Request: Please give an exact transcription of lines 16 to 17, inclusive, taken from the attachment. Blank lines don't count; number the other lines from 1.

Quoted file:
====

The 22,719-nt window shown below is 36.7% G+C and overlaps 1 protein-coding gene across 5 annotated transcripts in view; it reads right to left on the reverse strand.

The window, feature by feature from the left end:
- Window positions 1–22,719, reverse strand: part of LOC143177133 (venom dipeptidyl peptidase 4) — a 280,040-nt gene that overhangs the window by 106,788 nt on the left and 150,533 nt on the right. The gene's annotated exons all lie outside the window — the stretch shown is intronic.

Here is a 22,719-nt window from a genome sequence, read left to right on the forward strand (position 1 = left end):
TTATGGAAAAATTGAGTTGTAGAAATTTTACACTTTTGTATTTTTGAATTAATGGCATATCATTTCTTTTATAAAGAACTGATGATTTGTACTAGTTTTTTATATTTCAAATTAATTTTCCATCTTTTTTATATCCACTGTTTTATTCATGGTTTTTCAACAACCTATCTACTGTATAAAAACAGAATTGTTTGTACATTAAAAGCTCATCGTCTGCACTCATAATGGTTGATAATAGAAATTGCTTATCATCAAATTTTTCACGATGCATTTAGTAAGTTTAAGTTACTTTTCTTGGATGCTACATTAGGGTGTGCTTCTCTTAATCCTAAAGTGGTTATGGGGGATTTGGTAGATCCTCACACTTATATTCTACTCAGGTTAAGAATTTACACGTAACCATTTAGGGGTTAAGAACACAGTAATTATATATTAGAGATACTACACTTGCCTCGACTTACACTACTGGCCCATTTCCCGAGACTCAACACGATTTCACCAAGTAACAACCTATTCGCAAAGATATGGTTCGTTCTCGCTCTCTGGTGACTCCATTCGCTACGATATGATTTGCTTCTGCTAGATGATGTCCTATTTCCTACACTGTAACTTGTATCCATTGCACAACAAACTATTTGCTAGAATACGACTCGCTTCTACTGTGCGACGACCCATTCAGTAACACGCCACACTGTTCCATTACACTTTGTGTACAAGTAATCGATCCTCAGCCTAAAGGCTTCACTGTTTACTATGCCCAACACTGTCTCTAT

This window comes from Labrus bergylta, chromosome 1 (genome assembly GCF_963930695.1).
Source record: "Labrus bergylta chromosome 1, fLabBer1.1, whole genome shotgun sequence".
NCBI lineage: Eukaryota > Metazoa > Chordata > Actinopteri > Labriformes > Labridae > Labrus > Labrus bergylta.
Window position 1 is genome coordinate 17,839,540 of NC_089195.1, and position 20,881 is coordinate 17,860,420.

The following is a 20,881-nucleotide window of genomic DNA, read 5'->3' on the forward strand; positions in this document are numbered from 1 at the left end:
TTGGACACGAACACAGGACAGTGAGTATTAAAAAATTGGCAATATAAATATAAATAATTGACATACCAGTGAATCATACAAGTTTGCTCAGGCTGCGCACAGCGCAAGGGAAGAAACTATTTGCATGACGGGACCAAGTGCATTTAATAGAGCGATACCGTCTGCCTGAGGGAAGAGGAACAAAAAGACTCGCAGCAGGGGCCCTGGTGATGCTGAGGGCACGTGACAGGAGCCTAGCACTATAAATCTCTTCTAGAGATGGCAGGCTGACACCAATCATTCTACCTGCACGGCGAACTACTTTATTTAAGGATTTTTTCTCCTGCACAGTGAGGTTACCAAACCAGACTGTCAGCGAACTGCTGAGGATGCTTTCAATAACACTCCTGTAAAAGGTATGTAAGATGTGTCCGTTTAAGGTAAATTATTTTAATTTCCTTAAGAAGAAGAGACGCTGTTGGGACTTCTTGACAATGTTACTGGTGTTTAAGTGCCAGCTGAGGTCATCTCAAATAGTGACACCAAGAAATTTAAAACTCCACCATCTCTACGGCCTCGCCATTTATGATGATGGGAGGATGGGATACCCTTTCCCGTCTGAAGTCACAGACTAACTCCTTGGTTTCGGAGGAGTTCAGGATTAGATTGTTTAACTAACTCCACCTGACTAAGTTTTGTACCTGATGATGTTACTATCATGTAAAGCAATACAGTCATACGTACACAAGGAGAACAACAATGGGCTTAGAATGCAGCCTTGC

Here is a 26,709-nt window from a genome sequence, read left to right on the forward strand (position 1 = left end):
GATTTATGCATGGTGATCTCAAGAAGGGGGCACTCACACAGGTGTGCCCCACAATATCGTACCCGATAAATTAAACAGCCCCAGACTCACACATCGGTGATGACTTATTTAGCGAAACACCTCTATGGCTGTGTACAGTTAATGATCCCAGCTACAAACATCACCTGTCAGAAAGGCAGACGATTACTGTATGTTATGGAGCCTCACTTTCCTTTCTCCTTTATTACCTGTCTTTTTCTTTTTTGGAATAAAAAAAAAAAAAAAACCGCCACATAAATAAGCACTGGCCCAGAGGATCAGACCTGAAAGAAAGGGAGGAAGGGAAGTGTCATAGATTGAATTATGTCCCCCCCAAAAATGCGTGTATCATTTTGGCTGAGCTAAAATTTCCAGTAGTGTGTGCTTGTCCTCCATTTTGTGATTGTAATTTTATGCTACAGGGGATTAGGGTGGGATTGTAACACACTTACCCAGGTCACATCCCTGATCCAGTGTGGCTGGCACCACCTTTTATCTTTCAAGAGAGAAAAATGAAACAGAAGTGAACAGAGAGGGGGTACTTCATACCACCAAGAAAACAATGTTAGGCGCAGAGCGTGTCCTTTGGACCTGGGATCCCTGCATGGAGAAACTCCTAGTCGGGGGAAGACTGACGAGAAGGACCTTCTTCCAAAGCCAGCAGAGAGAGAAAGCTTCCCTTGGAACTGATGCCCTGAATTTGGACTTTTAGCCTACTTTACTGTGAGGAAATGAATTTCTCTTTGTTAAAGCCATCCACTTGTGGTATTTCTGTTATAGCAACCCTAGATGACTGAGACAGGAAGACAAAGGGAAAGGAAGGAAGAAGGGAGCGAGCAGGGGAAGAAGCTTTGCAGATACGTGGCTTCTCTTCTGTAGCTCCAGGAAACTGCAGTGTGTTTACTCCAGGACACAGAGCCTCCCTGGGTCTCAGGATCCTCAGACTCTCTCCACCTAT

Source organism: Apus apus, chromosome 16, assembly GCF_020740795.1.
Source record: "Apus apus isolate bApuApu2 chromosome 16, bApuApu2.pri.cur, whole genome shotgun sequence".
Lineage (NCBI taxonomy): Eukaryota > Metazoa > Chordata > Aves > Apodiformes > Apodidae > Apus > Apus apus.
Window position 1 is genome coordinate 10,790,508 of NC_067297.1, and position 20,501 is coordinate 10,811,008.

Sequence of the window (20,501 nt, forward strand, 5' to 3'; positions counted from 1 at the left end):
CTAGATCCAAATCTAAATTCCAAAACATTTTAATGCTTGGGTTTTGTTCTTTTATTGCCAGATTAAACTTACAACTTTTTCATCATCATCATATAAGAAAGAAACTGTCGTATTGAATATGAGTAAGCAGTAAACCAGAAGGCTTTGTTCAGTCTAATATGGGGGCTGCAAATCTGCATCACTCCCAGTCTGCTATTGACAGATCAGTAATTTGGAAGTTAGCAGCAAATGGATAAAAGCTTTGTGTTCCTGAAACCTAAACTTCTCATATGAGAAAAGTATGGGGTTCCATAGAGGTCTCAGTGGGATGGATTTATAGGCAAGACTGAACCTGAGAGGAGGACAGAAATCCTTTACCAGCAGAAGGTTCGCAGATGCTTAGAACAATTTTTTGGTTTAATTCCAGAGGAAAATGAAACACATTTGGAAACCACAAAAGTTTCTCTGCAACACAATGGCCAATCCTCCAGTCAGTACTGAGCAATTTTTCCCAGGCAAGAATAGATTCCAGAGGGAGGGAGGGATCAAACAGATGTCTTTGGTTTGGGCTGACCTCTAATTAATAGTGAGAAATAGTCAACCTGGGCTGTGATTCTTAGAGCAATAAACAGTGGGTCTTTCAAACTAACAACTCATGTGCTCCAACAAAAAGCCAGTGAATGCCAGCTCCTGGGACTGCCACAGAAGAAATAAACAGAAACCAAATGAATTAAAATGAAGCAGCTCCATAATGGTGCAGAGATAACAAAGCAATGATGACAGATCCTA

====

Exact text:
Lineage (NCBI taxonomy): Eukaryota > Metazoa > Chordata > Aves > Apodiformes > Apodidae > Apus > Apus apus.
Window position 1 is genome coordinate 10,790,508 of NC_067297.1, and position 20,501 is coordinate 10,811,008.